The case illustrates how in Nepal there are layers upon layers of pent-up grievances against injustice and discrimination. Stricter measures on the purchase of acid, and monitoring its use may be a deterrence, but as long as the root causes of gender-based violence remain, potential perpetrators will simply use another tool to attack girls and women.

There is also urgent action needed to make the laws against acid attacks at least as strict, if not stricter than the ones for rape, bride-burning and other heinous crimes against women. At the moment, perpetrators only get a maximum of eight years in jail if convicted of carrying out an acid attack.

Violence against women is a manifestation of the pervasive patriarchy in our culture. Misogyny is sanctioned by religious texts, folklore, movies, songs. Insulting women is taken as a joke. We have to look deeply inwards as a society to question values that we as a people seem to have come to accept as normal.

Despite the new Constitution, the scale of justice in Nepal is still skewed. The persistence of gender based violence is the result of pervasive impunity, where men, powerful people, upper castes, urban dwellers, appear to have more protection from prosecution for crimes than women, lower castes, the poor, and weak.

It should be the state’s responsibility -- to protect with prevention, investigation and justice -- the most vulnerable section of society. Alas, in our case, it is the most influential who are protected.

It is meaningless to boast that Nepal’s Parliament has one of the highest representation of women in the world when we have such a poor record in granting women equal citizenship rights, and in protecting our mothers and sisters against crimes.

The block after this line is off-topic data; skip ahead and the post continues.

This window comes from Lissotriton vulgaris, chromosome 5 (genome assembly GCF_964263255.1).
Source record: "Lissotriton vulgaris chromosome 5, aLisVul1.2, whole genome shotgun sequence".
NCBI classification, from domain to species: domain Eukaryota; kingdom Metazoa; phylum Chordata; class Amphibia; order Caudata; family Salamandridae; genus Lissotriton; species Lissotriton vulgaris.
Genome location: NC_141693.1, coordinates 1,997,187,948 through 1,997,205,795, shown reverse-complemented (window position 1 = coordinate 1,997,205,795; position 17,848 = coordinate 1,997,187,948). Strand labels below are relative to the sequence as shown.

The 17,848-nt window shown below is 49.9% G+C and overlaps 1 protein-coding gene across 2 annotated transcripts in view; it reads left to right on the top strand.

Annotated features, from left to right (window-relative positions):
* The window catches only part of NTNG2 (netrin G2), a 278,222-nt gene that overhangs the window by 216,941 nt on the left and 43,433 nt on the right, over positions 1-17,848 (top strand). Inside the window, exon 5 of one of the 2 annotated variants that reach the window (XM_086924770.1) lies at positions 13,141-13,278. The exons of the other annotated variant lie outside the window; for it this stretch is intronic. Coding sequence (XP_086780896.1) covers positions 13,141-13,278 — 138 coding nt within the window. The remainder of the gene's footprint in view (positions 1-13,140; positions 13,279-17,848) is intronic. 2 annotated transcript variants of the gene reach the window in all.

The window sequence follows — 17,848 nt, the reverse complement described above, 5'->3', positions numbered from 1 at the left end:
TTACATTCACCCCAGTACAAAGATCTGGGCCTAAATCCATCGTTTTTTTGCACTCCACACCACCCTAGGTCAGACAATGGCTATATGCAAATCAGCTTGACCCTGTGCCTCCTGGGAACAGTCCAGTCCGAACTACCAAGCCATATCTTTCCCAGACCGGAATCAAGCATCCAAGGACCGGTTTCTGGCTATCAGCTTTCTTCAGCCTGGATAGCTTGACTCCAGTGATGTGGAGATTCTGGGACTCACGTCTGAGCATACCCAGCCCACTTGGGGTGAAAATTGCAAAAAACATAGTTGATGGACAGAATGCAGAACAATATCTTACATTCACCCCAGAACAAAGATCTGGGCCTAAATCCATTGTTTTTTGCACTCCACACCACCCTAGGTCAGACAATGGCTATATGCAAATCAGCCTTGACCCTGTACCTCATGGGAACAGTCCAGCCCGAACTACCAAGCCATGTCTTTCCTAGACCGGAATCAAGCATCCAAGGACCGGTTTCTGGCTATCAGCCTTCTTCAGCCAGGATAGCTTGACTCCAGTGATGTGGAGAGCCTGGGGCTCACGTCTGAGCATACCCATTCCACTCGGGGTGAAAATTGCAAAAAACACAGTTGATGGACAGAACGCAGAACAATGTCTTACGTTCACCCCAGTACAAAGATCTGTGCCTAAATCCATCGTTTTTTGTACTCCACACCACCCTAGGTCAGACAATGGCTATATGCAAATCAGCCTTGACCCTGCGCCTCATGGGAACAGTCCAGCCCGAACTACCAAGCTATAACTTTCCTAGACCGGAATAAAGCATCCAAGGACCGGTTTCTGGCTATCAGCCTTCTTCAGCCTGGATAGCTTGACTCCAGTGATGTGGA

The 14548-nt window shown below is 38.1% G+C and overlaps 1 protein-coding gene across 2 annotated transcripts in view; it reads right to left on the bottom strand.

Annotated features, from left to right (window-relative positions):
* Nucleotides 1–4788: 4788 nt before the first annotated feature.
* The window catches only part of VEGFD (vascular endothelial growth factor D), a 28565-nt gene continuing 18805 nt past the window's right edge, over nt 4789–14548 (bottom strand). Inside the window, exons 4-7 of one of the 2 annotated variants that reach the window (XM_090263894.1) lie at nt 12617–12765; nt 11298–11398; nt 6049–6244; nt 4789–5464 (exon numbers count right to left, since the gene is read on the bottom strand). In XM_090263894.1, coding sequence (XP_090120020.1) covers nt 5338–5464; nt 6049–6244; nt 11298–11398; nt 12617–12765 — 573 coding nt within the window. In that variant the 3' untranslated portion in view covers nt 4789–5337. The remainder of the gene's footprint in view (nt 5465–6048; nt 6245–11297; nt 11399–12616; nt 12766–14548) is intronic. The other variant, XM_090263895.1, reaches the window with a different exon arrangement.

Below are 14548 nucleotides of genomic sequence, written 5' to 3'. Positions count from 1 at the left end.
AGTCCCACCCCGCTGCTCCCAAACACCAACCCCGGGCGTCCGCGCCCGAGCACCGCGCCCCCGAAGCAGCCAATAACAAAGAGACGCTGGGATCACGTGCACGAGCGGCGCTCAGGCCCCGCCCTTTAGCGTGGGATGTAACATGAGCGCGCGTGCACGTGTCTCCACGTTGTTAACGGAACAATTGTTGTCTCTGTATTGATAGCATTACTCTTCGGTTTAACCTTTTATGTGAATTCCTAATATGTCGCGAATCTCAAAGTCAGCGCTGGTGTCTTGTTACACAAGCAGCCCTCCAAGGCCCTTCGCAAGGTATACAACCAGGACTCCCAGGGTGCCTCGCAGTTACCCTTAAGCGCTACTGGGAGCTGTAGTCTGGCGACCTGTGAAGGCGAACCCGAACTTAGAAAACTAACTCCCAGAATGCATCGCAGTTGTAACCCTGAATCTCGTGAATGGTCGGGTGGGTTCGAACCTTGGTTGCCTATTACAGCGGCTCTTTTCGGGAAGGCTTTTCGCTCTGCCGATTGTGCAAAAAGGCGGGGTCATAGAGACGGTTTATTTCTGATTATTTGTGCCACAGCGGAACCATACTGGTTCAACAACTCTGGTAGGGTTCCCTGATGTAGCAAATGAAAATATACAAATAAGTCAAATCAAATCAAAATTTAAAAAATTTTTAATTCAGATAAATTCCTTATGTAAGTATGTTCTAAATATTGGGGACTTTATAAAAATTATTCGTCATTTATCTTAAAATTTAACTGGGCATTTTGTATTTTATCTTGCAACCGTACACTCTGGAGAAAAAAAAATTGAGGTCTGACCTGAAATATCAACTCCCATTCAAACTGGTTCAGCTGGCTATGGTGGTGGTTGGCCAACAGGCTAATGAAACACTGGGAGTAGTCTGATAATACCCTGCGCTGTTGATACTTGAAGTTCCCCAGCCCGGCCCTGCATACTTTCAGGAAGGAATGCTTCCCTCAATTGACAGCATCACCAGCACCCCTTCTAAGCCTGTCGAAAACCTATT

Read also: 'Daughter Slaughter', Monica Deupala

The roots of Rape, Kedar Sharma

Republic of Rape

10 years ago this week

Writing in the #416 issue of Nepali Times of 5-11 September 2008, the head of UNMIN Ian Martin wrote about the successes of Nepal’s peace process, but warned that Nepalis should not have to wait till the new Constitution (which was still long six years away then) to see an improvement in their lives. Excerpts from Martin's op-ed:

Nepal’s unique peace process has rarely gained outside attention since the guns fell silent two years ago. Yet, this success story deserves to be recognised and supported. Expectations are high among diverse groups for greater control of their lives and resources. But what federalism will mean in practice, taking account of the geographic and ethnic peculiarities of Nepal, remains elusive and potentially divisive. Reaching a national consensus will be a formidable task for the Constituent Assembly, and meanwhile the Nepali people cannot be expected to wait patiently until a new constitution is drafted to see real improvement in their daily lives.

But there is reason to be hopeful. Nepal’s peace process has been truly indigenous: it has not been mediated or managed by any external party. The UN has encouraged and facilitated the process through good offices during the last years of the conflict, human rights monitoring, assistance to the election, and monitoring arms and armies during the transition.